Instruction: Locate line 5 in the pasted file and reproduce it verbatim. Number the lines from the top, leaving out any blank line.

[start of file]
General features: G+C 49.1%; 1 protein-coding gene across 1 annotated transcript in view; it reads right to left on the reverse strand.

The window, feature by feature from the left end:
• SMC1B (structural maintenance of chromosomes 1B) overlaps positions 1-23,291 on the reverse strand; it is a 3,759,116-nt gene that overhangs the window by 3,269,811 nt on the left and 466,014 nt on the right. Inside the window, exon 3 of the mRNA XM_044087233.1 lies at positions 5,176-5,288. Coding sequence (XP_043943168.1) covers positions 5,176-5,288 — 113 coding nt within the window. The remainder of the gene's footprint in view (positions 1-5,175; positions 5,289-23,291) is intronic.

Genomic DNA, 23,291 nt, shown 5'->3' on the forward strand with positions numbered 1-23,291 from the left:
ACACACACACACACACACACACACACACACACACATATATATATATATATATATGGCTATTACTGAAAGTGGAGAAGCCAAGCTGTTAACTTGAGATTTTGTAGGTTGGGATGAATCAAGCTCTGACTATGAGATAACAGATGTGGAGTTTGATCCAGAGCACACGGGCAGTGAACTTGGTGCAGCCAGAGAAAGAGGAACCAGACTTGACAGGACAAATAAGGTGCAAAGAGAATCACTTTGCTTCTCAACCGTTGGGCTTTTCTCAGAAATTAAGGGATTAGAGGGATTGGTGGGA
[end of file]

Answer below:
ACACACACACACACACACACACACACACACACACATATATATATATATATATATGGCTATTACTGAAAGTGGAGAAGCCAAGCTGTTAACTTGAGATTTTGTAGGTTGGGATGAATCAAGCTCTGACTATGAGATAACAGATGTGGAGTTTGATCCAGAGCACACGGGCAGTGAACTTGGTGCAGCCAGAGAAAGAGGAACCAGACTTGACAGGACAAATAAGGTGCAAAGAGAATCACTTTGCTTCTCAACCGTTGGGCTTTTCTCAGAAATTAAGGGATTAGAGGGATTGGTGGGA